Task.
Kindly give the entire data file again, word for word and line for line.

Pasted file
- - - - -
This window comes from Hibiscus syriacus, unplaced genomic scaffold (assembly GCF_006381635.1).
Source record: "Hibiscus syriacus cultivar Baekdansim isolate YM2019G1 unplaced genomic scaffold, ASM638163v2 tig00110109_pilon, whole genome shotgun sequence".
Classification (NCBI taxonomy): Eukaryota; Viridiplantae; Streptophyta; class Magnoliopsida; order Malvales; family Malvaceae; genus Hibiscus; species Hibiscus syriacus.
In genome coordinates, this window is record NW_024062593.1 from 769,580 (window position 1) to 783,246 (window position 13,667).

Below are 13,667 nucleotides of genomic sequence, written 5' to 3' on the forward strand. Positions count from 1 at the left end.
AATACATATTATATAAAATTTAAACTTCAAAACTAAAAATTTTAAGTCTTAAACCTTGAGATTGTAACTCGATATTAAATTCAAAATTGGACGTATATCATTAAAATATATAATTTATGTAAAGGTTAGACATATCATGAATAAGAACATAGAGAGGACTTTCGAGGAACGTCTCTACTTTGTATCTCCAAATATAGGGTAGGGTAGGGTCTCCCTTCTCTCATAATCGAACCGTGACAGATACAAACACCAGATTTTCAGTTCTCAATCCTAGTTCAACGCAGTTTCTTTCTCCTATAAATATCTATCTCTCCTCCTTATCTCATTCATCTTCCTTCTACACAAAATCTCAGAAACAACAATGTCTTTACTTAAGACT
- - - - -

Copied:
This window comes from Hibiscus syriacus, unplaced genomic scaffold (assembly GCF_006381635.1).
Source record: "Hibiscus syriacus cultivar Baekdansim isolate YM2019G1 unplaced genomic scaffold, ASM638163v2 tig00110109_pilon, whole genome shotgun sequence".
Classification (NCBI taxonomy): Eukaryota; Viridiplantae; Streptophyta; class Magnoliopsida; order Malvales; family Malvaceae; genus Hibiscus; species Hibiscus syriacus.
In genome coordinates, this window is record NW_024062593.1 from 769,580 (window position 1) to 783,246 (window position 13,667).

Below are 13,667 nucleotides of genomic sequence, written 5' to 3' on the forward strand. Positions count from 1 at the left end.
AATACATATTATATAAAATTTAAACTTCAAAACTAAAAATTTTAAGTCTTAAACCTTGAGATTGTAACTCGATATTAAATTCAAAATTGGACGTATATCATTAAAATATATAATTTATGTAAAGGTTAGACATATCATGAATAAGAACATAGAGAGGACTTTCGAGGAACGTCTCTACTTTGTATCTCCAAATATAGGGTAGGGTAGGGTCTCCCTTCTCTCATAATCGAACCGTGACAGATACAAACACCAGATTTTCAGTTCTCAATCCTAGTTCAACGCAGTTTCTTTCTCCTATAAATATCTATCTCTCCTCCTTATCTCATTCATCTTCCTTCTACACAAAATCTCAGAAACAACAATGTCTTTACTTAAGACT